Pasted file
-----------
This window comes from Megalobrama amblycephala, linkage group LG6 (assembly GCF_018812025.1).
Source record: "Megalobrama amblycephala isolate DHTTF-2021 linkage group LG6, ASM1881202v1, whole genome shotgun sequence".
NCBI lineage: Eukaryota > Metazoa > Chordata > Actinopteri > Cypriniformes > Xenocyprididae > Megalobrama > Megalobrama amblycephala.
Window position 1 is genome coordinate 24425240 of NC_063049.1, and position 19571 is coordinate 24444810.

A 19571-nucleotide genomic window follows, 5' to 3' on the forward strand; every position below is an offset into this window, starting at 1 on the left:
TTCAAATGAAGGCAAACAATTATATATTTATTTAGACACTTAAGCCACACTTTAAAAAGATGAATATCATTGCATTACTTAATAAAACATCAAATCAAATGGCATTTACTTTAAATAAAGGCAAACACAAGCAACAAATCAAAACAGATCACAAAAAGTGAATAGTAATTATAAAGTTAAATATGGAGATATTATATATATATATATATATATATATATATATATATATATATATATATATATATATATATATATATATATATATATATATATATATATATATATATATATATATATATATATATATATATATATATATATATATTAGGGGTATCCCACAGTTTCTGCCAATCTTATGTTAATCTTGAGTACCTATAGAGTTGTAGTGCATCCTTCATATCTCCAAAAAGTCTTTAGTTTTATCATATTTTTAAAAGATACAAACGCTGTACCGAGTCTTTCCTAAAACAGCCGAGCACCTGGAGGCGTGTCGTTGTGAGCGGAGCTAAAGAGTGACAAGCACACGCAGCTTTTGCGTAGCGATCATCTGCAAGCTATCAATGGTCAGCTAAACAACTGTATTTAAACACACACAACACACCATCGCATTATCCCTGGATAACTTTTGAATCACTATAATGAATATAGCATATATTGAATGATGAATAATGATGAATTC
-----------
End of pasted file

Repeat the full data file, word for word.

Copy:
This window comes from Megalobrama amblycephala, linkage group LG6 (assembly GCF_018812025.1).
Source record: "Megalobrama amblycephala isolate DHTTF-2021 linkage group LG6, ASM1881202v1, whole genome shotgun sequence".
NCBI lineage: Eukaryota > Metazoa > Chordata > Actinopteri > Cypriniformes > Xenocyprididae > Megalobrama > Megalobrama amblycephala.
Window position 1 is genome coordinate 24425240 of NC_063049.1, and position 19571 is coordinate 24444810.

A 19571-nucleotide genomic window follows, 5' to 3' on the forward strand; every position below is an offset into this window, starting at 1 on the left:
TTCAAATGAAGGCAAACAATTATATATTTATTTAGACACTTAAGCCACACTTTAAAAAGATGAATATCATTGCATTACTTAATAAAACATCAAATCAAATGGCATTTACTTTAAATAAAGGCAAACACAAGCAACAAATCAAAACAGATCACAAAAAGTGAATAGTAATTATAAAGTTAAATATGGAGATATTATATATATATATATATATATATATATATATATATATATATATATATATATATATATATATATATATATATATATATATATATATATATATATATATATATATATATATATATATATATATATATATATATATTAGGGGTATCCCACAGTTTCTGCCAATCTTATGTTAATCTTGAGTACCTATAGAGTTGTAGTGCATCCTTCATATCTCCAAAAAGTCTTTAGTTTTATCATATTTTTAAAAGATACAAACGCTGTACCGAGTCTTTCCTAAAACAGCCGAGCACCTGGAGGCGTGTCGTTGTGAGCGGAGCTAAAGAGTGACAAGCACACGCAGCTTTTGCGTAGCGATCATCTGCAAGCTATCAATGGTCAGCTAAACAACTGTATTTAAACACACACAACACACCATCGCATTATCCCTGGATAACTTTTGAATCACTATAATGAATATAGCATATATTGAATGATGAATAATGATGAATTC